A traditional Chinese opera retelling of Shakespeare’s Hamlet has proved a hit in New York City.
Zhang Jun, the Chinese opera star and UNESCO Artist for Peace, performed his re-imagining of the tragedy in ancient Chinese prose, with a few spoken English words, and sung in classical Chinese Kunqu opera style.
“This performance commemorates the 400th anniversary of English playwright William Shakespeare and Chinese playwright Tang Xianzu,” said CGTN correspondent Liling Tan in New York. “It also pays tribute to the 600-year history of the Kunqu opera style.”
“In China, people know more about Tang Xianzu. In the West, London or New York, people know more about Shakespeare,” said Zhang Jun.
“Today, I heard people saying that they were savoring the flavor of the show. They found it very interesting. I think it’s most intriguing that a Chinese performance can bring people closer to Western literature classics. To me, being interesting is important.”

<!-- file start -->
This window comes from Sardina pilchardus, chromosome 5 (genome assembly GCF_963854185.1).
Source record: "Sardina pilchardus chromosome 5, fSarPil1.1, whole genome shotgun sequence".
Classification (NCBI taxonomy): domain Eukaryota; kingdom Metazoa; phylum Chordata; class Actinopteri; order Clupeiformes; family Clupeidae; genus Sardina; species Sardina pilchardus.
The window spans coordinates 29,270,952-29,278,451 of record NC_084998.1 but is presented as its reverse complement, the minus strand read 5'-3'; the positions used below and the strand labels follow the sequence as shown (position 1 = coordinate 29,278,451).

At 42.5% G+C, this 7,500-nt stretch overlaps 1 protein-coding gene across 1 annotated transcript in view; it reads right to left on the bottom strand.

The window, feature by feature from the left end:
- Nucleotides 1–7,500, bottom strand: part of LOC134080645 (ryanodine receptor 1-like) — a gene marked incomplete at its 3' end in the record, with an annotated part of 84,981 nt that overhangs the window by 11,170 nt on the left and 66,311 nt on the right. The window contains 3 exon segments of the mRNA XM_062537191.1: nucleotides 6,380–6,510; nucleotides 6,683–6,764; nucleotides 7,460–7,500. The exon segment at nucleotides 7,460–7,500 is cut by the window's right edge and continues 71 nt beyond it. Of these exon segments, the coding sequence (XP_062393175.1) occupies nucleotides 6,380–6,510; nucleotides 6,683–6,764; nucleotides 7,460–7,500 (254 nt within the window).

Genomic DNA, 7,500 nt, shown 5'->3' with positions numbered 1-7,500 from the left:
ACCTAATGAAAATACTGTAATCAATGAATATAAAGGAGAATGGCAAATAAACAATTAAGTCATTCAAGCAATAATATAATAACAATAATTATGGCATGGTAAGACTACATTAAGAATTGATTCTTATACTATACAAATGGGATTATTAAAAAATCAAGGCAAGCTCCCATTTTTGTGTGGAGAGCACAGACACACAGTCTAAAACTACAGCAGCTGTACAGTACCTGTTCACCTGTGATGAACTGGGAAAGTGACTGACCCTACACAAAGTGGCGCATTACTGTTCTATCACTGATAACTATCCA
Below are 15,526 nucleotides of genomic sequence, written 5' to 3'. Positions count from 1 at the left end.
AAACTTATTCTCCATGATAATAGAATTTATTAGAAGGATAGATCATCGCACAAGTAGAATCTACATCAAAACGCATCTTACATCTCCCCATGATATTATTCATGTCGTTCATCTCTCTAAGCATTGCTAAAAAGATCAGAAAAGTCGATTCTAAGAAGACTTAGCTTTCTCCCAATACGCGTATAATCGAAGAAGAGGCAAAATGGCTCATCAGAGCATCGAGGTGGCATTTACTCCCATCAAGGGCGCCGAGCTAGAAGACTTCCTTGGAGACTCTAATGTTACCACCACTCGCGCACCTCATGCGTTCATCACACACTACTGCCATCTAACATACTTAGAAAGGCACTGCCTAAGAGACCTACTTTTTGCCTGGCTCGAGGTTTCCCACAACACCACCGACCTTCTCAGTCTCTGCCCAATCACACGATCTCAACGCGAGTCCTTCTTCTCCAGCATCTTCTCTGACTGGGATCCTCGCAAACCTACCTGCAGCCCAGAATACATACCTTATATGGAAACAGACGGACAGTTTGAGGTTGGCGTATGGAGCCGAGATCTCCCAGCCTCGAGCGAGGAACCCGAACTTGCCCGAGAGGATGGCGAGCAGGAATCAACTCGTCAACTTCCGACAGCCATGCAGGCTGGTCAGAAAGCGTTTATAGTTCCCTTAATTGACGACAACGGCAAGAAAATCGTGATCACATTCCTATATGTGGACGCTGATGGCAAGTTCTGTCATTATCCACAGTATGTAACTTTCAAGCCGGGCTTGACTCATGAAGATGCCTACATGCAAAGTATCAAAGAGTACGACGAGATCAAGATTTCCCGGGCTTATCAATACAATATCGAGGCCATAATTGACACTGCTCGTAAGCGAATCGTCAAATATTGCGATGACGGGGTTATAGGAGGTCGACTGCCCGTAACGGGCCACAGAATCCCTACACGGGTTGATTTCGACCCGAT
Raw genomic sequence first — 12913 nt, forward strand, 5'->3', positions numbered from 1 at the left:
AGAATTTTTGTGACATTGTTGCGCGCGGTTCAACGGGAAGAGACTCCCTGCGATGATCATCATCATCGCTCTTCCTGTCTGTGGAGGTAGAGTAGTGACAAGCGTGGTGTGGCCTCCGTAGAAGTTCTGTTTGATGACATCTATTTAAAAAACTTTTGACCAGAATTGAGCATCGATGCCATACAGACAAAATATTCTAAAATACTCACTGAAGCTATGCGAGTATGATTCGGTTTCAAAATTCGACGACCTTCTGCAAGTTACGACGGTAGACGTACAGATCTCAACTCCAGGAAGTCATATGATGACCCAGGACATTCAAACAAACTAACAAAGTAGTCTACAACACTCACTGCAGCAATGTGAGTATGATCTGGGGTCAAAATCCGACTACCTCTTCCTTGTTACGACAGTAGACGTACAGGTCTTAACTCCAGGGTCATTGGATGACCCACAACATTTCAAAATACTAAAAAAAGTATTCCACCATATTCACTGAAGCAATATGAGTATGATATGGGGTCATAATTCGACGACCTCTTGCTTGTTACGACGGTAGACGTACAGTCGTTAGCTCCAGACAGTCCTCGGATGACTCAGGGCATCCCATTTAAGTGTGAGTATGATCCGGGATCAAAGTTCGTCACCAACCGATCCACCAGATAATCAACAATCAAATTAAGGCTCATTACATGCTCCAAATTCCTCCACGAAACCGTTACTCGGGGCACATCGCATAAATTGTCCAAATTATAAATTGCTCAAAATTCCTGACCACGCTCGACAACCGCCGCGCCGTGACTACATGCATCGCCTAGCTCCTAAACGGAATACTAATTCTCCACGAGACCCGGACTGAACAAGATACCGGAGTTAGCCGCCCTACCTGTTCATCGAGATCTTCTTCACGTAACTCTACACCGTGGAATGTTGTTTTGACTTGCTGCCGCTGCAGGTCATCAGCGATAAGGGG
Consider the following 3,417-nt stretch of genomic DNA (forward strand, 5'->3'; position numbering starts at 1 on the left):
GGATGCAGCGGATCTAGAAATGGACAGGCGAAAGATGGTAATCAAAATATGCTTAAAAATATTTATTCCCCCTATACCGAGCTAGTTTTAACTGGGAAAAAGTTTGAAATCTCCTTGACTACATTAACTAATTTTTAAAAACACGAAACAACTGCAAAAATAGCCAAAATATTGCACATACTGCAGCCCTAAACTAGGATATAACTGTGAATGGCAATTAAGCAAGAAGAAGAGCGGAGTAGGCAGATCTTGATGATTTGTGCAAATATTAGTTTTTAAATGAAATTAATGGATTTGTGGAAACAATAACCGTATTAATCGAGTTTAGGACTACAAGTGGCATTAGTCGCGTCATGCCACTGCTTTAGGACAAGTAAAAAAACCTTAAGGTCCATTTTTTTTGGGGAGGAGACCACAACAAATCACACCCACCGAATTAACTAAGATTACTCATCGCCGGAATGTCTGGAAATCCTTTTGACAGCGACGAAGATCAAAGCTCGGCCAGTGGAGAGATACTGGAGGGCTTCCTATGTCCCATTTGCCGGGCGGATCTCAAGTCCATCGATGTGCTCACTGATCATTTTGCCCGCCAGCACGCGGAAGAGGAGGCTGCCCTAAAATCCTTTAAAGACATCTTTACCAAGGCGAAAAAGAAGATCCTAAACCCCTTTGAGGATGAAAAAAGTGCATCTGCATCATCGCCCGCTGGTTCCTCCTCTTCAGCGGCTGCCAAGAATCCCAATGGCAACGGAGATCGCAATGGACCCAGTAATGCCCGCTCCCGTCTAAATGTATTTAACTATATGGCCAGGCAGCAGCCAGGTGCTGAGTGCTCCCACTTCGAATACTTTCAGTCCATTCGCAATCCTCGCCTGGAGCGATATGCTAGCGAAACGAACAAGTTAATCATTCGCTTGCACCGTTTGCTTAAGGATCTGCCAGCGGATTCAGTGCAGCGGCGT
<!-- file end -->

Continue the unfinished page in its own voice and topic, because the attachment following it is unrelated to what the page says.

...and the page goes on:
Co-presented by Asia Society and the China Shanghai International Arts Festival, the play premiered in Shanghai in October, and played to audiences in London in December.
Rachel Cooper, director of global performing art at Asia Society, said: “When I was in Shanghai for the festival, this was one of the real highlights. One-man show exploring all these emotions of all of these characters and being able to transcend the work of one person and really encompass the full world of Hamlet was incredible.”
Audiences in New York were just as riveted. “I didn’t know what to expect, but I think it was very well done, and his English was excellent when he was quoting Shakespeare’s ‘To be or not to be’,” a spectator remarked.
With the merging of Kunqu, Hamlet was shaped in an oriental exotic style and provided audiences with a unique visual experience.